This time last year, we were getting our first taste of what mobile app developers could do in augmented reality with Apple's ARKit, and most people had never heard of Animojis. Google's AR platform was still Tango. Snapchat had just introduced its World Lens AR experiences. Most mobile AR experiences existing in the wild were marker-based offerings from the likes of Blippar and Zappar, or generic Pokémon GO knock-offs.
In last year's NR50, published before the introduction of ARKit, only two of the top 10 professionals worked directly with mobile AR, and Apple CEO Tim Cook was ranked number 26, based primarily on his forward-looking statements about AR.
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This year, Cook comes in at number one, with five others categorized under mobile AR in the overall top 10 of the NR30.
What a difference a year makes.
In just 12 months, we've seen mobile AR grow at a breakneck pace. Since Apple launched its AR toolkit, users have downloaded more than 13 million ARKit apps from the App Store, not including existing apps updated with ARKit capabilities. Apple has already updated its platform and will introduce even more new features to the public with the release of ARKit 2.0 this fall. Last year's iPhone X also introduced a depth-sensing camera and AR Animojis that captured the imaginations of its users.
Google retired the Tango project but followed Apple's lead by rolling out a platform with even more capabilities than ARKit 1.0 — ARCore.
Snapchat has expanded on its AR platform with developer tools and more advanced capabilities while extending the AR experiences to advertisement and e-commerce features. Facebook followed suit, duplicating Snapchat's AR features at every turn.
Even more advanced experiences are just around the corner, as AR cloud platforms promise not only shared and persistent experiences but also content that reacts to real-world objects even more realistically. (That's occlusion, baby.)
When asked what the most important achievement in AR was over the past year, the consensus of our NR30 honorees has been ARKit and ARCore. But for all its progress, mobile AR still feels very much like an early evolutionary step until small, wearable hardware dedicated to AR experiences enters the scene. In other words, while phone-based AR is at the top of mind now, AR that requires holding a phone in front of your face will be obsolete before we know it.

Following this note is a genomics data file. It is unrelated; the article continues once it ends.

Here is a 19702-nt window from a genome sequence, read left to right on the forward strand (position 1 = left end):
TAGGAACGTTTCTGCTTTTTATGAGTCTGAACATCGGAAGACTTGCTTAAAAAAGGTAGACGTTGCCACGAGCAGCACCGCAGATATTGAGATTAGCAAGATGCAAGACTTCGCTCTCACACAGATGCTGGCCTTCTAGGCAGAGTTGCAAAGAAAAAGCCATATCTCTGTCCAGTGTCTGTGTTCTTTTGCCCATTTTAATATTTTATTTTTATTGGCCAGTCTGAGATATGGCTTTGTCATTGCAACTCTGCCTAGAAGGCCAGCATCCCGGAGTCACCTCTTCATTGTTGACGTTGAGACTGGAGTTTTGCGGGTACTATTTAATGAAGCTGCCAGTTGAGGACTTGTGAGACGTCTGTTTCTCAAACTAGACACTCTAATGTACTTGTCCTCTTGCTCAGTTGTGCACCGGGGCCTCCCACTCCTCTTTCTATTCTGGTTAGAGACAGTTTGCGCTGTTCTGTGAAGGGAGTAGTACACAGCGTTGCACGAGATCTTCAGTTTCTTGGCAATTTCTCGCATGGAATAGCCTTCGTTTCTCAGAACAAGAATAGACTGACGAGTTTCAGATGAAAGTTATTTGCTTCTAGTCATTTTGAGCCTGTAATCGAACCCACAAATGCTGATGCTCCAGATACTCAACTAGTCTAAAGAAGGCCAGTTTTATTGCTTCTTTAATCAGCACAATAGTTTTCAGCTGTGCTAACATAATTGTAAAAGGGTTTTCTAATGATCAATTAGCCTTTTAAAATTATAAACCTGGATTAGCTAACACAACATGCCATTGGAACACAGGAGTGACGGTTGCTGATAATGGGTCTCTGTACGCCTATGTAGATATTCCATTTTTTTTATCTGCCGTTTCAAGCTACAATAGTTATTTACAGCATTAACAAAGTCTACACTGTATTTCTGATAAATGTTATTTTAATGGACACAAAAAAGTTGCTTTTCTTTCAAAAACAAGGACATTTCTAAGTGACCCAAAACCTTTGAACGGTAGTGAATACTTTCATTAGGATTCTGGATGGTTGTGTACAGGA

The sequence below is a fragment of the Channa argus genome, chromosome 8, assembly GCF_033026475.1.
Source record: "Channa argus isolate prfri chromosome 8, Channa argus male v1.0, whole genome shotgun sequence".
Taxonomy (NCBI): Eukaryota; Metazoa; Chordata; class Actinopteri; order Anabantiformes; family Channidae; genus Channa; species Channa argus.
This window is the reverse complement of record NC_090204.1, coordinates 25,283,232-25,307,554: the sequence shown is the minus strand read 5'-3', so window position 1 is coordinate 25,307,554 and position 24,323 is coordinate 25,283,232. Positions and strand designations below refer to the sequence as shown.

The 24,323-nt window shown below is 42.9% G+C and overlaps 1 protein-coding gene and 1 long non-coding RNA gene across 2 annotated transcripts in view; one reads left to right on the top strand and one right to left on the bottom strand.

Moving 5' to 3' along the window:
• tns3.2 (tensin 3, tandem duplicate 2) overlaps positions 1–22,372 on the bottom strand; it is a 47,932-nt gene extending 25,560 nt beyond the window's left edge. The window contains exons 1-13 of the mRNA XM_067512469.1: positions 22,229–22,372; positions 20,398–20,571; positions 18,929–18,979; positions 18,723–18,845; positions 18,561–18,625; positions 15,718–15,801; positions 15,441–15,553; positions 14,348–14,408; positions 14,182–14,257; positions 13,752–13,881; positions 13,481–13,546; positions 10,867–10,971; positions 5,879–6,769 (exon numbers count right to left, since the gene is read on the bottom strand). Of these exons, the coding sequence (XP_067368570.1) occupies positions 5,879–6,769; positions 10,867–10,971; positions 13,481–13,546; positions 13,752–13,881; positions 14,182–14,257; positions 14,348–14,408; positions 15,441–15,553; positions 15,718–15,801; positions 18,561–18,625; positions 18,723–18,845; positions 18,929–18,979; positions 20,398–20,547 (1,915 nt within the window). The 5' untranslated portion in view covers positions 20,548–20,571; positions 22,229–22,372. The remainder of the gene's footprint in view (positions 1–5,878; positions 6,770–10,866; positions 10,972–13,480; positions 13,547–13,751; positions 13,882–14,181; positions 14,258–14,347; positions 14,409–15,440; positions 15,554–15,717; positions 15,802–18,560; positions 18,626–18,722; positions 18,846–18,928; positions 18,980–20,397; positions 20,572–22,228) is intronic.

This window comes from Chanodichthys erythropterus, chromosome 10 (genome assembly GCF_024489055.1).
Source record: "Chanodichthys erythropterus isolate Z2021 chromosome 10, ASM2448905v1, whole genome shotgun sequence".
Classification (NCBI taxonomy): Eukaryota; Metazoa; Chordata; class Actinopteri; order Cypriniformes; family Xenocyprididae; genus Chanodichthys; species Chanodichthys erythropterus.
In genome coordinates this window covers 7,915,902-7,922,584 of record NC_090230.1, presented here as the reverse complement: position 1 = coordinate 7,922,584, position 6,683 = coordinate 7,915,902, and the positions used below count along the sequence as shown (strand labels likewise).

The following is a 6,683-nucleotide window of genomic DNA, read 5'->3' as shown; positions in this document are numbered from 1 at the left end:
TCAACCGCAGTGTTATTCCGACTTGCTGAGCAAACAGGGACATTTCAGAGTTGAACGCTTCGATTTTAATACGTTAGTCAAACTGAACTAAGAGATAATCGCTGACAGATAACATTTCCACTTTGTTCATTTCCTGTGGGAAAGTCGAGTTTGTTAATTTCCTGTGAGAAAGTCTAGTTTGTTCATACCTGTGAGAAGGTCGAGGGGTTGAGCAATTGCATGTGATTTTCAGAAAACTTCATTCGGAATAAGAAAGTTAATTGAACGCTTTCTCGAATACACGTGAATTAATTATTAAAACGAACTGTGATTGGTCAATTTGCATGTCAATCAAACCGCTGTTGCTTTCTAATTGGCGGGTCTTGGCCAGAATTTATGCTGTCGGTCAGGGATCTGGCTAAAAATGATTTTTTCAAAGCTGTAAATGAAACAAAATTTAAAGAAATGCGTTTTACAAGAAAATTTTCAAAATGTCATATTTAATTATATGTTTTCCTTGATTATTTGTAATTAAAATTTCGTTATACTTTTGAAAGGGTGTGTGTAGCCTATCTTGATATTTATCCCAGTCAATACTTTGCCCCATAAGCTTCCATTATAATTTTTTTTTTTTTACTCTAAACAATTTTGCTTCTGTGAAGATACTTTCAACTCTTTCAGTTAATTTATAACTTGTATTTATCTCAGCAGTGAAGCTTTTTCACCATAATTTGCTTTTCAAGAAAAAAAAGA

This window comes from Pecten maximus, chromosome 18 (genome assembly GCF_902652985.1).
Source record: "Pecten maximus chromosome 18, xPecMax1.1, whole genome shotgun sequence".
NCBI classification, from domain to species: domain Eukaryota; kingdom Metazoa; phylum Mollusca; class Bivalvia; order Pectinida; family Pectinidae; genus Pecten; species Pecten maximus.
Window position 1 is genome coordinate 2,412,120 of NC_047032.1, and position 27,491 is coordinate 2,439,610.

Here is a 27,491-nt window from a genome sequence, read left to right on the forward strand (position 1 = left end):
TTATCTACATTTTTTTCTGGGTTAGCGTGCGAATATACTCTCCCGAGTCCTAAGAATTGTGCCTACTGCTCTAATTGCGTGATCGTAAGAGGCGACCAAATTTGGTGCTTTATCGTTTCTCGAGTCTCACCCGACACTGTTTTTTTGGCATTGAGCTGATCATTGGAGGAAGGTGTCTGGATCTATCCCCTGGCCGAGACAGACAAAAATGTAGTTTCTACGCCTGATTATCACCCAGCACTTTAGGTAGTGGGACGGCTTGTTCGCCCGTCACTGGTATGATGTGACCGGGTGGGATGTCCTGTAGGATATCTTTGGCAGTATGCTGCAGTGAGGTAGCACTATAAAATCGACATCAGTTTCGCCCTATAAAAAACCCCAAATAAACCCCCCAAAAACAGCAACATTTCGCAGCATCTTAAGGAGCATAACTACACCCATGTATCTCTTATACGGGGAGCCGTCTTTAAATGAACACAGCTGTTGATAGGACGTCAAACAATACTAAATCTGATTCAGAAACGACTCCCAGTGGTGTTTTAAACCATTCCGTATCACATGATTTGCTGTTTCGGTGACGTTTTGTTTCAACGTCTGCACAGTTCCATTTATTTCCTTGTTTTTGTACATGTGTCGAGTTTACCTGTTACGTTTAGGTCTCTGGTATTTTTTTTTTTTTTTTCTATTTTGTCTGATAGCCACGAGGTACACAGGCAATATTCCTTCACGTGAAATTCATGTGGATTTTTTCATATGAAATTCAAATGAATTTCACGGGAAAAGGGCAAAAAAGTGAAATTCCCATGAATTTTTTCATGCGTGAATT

But for now, House Mobile reigns over the AR kingdom, and here are the lords that we owe allegiance to in 2018.
Back in 2011, just months before Apple's co-founder Steve Jobs died, Tim Cook (pictured at the top of this article) assumed the role of CEO. In the process, he faced a nearly impossible task: following one of the greatest CEO runs in all of tech history that began with the Mac and soared to unprecedented heights with the iPhone. While the iPad struggled to find its footing in the marketplace, the company soon unveiled the Apple Watch, its first wearable computing device. At first, the skeptics dinged it, framing it as an experiment that might rank as Cook's first major misstep since the passing of the company's founder.
But, once again, the critics were wrong. Only this time, it was Cook guiding the public toward a brand new computing category (smartwatches) that other competitors had failed to popularize, despite being first to market. And now, in 2018, Cook stands at the precipice of a yet another computing revolution: augmented reality.
First introduced to the public in June of 2017 at the Worldwide Developers Conference in California, Apple's ARKit is now the most pervasive immersive computing platform, distributed to millions of users on iPhones and iPads around the world. And the TrueDepth camera on the iPhone X has quickly normalized the process of mapping and merging the real world with the virtual. And like the original Mac, the first iPhone, and the recently mainstreamed Apple Watch, there are still some AR skeptics who wonder why Apple is focusing on what appears to be such a niche category.
Nevertheless, we've now embedded the innovations of the iPhone X and ARKit in the fabric of our daily lives, and the rumors are already beginning to filter out: Apple may be preparing to release a pair of AR smartglasses. If true, it could be the perfect complement to its wrist accessory, and the final step toward putting Apple-everything in front of you at all times.
Of course, other AR hardware makers have shown us just how hard it is to make such a thing work well, much less small enough to fit within the frame of traditional glasses. But one thing is certain, after everything we've seen in the last few decades from the company, no one will be surprised when Apple unveils the coolest, most fashion-friendly pair of AR smartglasses we've ever seen.
In May, we learned that, despite its high price, the AR-friendly iPhone X became the world's best selling smartphone, boasting 345 million units sold as of Q1 2018. Apple still won't disclose the overall sales numbers for the Apple Watch, but most reports estimate that it remains on the top among all competitors. What happens when Apple marries the capabilities of the TrueDepth camera to with a well-designed wearable like the Apple Watch? Probably a hit in yet another, blue sky category. Cook isn't quite there, but all signs indicate that his team is working on it with laser focus.